Roy J SMITH 

 

michel armin
ARMY SERIAL NUMBER36505028
AGE35 yo
DATE OF BIRTHMay 1909 – Marquette County, MICHIGAN
STATEMICHIGAN
FAMILYParent: Richard M & Charlotte Young SMITH
RANKPFC
FONCTIONInfantry
JOB before ENLISTEMENTDriver (steam engine)MI
DATE of ENLISTEMENT 
REGIMENT314th Infantry Regiment
DIVISION79th Infantry Division
DATE OF DEATH10 july 1944smith roy j tombe
STATUSKIA
PLACE OF DEATHVicinity of La Haye du Puits
CEMETERY TEMPORARY

TEMPORARY CEMETERY of Blosville N°3508

st james

PlotRowGraveD.D. Number
L17-


 See history of temporary cemeteries

CEMETERYNORMANDY AMERICAN CEMETERY from Colleville

Map Normandy American Cemetery

GRAVE
PlotRowGrave
D2412
DECORATION
Purple HeartPhoto FDLM
us army     div 79     314ri
 

314th INFANTRY  REGIMENT

Honors & Decorations

Individual Decorations  
Congressional Medal of Honor 2
Distinguished Service Cross; 3
Silver Star 282
Bronze Star 757
Legion of Honor in Grade of Chevalier (French) 1
Croix de Guerre with Palm (French) 4
Croix de Guerre with Silver Gilt Star (French) 4
Croix de Guerre with Silver Star (French); 1
Croix de Guerre with Bronze Star (French) 4
British Military Medal (Great Britain) 1
Source: Through Combat – 314th Infantry Regiment
Presidential Unit Citations
2nd Battalion Fort du Roule
1st Battalion La Haye Du Puits
3rd Battalion Meurthe River
Source: Department of the Army Pamphlet 672-1         -   July 1961
Meritorious Unit Commendation
Service Company 1 Jul 44 – 31 Dec 44
Source: Department of the Army Pamphlet 672-1 - July 1961
Campaigns
Normandy 6 Jun 44 – 24 Jul 44
Northern France 25 Jul 44 – 14 Sep 44
Rhineland 15 Sep 44 – 21 Mar 45
Ardennes-Alsace 16 Dec 44 – 25 Jan 45
Central Europe 22 Mar 45 – 11 May 45
Source: Department of the Army Pamphlet 672-1 - July 1961
Occupation Credit
Germany 20 May – 31 Oct 45
Source: Department of the Army Pamphlet 672-1, July 1961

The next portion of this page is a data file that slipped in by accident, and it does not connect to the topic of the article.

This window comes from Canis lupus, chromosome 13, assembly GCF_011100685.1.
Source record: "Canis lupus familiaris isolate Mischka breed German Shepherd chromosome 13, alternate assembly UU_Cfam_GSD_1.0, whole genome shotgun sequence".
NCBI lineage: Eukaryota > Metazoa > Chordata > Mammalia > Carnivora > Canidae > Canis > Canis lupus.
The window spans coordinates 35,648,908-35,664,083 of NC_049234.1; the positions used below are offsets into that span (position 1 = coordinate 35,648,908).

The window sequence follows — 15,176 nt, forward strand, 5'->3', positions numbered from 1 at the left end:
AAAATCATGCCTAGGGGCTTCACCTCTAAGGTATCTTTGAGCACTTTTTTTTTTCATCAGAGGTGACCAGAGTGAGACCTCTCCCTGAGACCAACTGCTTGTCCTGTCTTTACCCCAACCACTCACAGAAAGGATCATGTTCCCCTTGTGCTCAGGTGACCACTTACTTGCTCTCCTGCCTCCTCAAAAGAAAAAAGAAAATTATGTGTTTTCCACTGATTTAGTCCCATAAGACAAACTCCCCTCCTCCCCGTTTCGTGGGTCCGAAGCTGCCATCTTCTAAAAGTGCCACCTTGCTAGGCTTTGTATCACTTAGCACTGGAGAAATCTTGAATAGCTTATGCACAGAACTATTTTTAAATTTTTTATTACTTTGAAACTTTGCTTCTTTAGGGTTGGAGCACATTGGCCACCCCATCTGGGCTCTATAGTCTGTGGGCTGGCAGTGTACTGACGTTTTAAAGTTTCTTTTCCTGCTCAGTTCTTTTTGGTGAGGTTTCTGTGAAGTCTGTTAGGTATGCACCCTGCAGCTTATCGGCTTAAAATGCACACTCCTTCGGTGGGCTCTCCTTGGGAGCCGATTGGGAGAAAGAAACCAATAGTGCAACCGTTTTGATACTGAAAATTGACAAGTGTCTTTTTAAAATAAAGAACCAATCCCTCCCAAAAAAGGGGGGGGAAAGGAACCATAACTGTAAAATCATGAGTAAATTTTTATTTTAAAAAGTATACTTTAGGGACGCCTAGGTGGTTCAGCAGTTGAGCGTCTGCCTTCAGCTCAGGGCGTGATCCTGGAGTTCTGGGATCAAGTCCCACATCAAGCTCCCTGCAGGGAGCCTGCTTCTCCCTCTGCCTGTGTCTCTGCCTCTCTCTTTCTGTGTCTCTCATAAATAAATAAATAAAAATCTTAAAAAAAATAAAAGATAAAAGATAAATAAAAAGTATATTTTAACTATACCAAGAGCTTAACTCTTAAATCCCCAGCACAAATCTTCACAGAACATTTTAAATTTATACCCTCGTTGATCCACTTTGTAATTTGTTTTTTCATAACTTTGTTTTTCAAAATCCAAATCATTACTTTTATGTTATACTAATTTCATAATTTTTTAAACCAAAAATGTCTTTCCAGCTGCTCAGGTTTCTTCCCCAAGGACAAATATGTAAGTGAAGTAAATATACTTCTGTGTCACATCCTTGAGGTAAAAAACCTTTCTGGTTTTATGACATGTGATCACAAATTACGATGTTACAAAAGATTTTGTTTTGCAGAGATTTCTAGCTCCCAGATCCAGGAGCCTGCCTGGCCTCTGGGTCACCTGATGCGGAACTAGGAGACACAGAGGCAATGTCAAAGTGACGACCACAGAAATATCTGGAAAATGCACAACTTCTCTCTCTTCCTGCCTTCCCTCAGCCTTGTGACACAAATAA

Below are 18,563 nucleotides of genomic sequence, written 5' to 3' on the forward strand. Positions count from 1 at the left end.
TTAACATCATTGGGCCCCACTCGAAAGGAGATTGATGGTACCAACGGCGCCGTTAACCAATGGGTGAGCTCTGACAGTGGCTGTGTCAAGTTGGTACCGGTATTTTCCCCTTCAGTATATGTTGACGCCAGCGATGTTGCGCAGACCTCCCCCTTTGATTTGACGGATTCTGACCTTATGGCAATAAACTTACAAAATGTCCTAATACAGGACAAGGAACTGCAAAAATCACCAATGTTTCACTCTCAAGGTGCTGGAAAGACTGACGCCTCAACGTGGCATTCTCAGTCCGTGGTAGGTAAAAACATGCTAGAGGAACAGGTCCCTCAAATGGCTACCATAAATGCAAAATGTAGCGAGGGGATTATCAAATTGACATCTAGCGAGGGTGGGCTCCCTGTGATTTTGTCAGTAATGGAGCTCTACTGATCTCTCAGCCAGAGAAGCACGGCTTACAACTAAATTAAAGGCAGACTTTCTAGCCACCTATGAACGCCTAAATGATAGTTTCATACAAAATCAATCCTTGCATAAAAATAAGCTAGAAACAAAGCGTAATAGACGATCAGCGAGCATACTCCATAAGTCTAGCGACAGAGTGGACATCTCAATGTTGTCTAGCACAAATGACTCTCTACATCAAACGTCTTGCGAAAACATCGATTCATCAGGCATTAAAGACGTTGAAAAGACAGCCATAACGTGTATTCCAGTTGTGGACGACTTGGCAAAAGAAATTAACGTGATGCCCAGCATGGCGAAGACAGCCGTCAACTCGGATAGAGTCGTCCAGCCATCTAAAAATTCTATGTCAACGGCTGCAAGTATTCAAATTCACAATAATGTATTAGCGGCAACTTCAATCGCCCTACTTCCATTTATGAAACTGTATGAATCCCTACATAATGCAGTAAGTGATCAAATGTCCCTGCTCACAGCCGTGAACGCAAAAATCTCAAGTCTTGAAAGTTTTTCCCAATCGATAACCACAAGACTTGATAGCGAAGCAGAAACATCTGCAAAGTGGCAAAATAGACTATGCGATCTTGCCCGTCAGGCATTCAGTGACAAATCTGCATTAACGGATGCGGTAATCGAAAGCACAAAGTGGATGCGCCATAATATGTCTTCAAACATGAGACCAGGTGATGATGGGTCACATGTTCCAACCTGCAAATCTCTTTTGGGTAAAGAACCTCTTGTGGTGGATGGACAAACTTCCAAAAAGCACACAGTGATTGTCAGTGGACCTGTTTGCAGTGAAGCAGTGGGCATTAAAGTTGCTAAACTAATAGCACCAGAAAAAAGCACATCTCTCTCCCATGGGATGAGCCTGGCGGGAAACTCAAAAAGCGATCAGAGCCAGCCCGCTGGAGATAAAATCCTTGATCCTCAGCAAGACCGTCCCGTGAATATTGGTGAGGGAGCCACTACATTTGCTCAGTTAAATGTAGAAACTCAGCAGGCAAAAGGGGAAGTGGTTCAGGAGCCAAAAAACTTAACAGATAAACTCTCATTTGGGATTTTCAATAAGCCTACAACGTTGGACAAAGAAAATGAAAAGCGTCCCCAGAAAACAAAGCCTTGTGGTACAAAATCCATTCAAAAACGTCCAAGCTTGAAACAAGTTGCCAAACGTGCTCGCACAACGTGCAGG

Foreign Unit Awards (Awarded to all units of the 79th Division)
Attributions de parts étrangères (décerné à toutes les unités de la 79e Division)
French Croix De Guerre with Palm, awarded under Decision No. 3864, 28 April 1947, by the President of the Provisional Governement of the French Republic, with the following citation:
A remarkable unit which displayed splendid endurance and exceptional fighting zeal. It distinguished itself brilliantly from 21 to 24 November 1944 in hard combat. It mopped up in the forest of Parroy and materially aided the 2d Armored French Division to break through to the Col de Saverne. In spite of heavy losses, it fought stubbornly against a dashing and fanatical enemy, preventing it from reappearing in the Vosges. It thus contributed greatly to the liberation of Baccaret, Phalsbourg, and Saverne.
French Croix De Guerre with Palm, awarded under Decision No. 5, 14 January 1949, by the Minister of National Defense, with the following citation:
Splendid unit that incited by savage vigor, landed in Normandy in June 1944. Covered itself with glory in the battles of Saint-Lo and at Haye-du-Puits. Participated in the capture of Fougeres, Laval, and Le Mans, then crossing the Seine at Mantes-Gassicourt, on 19 August 1944, inflicted heavy casualties on the enemy before marching triumphantly into Paris on 27 August 1944. By its bold action, contributed largely to the success of the Allied armies and the liberation of Paris.
French Fourragere in the colors of the Croix de Guerre (1939-1945), awarded under Decision No. 48, 16 August 1949, by the Minister of National Defense.
Source: Department of the Army General Order 43 1950

CHERBOURG: The Star and Stripes flew over the Fort du Roule, a June 25, 2015

roule ceremonie 71

Photos: P. Dalibard ( Club Souvenir Militaire )

On June 25, 2015, at 10 a.m., members of the organization Nord Cotentin Mémoire 44, who came by jeeps and GMC, and all in period dress, paid tribute to the liberators by raising the coours on top of the Roule.

« A symbolic gesture to pay tribute to the American soldiers from the 79th Infantry Division who gallantly fought to take the fort. »

« The American flag flew over the Roule mountain, June 25, 1944, before even being on the front of the City Hall. It was important for us to remember today. The municipality allowed us to raise the Stars and Stripes for hours. It is an honor for all of us. »

Norbert, Régisseur du musée de la libération

Historic reminder

June 1944. While the British’s goal is « the Caen’ hinge », the Americans fight in Cotentin. Their goal is to take the Cherbourg harbour. The Roule Fortress was the last obstacle before taking Cherbourg, essential to deliver supplies to the Allied landed troops. Despite an intense aerial bombardment, the German opposition was a stubborn one, due to the Fort’s strategic position. The honor of his clearance, accomplished on June 25, will go to the 313rd and 314th Infantry Regiments of the 79th Infantry Division, this American Division, at the end of 36 hours of fights which end with grenades and cold weapons.